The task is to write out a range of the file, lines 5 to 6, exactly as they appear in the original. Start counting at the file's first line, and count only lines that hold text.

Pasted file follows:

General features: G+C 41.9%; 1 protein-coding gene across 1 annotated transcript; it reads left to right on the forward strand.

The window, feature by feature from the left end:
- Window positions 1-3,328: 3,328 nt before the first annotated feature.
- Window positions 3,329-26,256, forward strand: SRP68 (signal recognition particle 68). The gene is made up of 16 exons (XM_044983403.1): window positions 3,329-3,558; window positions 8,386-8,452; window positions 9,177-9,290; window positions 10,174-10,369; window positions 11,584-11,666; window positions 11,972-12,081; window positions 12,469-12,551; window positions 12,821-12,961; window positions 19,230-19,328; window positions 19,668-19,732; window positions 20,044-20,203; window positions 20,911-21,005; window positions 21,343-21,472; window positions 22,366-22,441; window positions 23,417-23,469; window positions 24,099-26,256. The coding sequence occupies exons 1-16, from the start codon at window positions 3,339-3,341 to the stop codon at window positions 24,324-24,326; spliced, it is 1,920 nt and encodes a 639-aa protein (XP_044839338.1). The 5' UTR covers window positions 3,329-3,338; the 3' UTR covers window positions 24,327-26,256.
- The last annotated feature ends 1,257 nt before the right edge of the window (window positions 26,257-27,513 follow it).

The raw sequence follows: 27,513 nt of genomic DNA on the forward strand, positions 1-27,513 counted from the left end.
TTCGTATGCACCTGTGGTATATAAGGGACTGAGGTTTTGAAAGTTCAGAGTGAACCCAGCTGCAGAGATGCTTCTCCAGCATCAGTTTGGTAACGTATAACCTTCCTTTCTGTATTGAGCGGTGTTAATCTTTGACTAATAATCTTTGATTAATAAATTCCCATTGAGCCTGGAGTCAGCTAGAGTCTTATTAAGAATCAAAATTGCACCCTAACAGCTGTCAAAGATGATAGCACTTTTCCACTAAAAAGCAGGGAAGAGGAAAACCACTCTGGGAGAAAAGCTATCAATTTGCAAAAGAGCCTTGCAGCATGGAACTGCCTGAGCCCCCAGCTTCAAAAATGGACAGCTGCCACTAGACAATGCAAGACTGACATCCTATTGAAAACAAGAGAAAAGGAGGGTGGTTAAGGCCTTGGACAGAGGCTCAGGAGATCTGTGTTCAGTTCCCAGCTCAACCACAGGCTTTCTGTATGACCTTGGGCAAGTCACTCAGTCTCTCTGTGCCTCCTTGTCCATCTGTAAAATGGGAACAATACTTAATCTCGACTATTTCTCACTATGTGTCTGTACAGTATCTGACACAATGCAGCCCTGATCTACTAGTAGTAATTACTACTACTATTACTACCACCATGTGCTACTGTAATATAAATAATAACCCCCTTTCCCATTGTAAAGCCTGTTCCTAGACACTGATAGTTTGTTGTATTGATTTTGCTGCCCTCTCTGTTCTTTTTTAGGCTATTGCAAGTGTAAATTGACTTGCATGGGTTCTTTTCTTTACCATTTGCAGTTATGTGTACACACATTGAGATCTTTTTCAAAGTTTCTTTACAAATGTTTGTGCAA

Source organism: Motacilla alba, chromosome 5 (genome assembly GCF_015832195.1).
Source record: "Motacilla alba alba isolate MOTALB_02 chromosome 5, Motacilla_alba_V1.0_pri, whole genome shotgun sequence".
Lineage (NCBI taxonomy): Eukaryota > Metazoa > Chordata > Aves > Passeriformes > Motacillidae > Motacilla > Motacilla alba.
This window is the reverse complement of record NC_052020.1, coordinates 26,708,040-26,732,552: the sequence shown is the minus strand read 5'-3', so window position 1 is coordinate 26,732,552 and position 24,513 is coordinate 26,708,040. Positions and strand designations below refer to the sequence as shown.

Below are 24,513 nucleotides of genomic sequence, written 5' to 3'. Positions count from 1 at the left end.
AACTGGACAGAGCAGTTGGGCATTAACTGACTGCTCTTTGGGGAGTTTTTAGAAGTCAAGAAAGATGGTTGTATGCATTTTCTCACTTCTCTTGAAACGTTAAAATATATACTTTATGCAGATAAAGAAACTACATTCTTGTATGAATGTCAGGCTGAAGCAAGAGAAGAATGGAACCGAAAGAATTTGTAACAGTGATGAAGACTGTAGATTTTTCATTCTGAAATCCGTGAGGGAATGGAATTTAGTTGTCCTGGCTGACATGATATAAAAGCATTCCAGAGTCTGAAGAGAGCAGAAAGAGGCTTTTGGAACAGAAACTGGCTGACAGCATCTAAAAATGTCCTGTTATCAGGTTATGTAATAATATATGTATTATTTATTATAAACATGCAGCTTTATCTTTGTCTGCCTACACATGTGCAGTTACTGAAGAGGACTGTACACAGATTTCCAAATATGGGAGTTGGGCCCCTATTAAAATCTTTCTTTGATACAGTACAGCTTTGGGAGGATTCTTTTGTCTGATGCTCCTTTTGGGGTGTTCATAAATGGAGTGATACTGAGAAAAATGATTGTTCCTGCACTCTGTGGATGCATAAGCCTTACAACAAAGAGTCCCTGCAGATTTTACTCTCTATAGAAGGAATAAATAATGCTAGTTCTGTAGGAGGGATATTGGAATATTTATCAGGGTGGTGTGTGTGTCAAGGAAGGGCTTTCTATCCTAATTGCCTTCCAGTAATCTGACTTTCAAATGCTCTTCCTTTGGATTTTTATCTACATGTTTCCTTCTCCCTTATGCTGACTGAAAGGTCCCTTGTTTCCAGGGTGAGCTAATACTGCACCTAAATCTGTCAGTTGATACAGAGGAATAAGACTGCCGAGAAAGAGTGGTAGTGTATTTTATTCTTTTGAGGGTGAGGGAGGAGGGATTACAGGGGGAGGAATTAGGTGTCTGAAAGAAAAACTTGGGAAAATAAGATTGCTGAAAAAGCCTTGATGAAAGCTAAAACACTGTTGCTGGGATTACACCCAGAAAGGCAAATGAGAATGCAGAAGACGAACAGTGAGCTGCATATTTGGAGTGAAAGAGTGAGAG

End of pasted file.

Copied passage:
- The last annotated feature ends 1,257 nt before the right edge of the window (window positions 26,257-27,513 follow it).

The raw sequence follows: 27,513 nt of genomic DNA on the forward strand, positions 1-27,513 counted from the left end.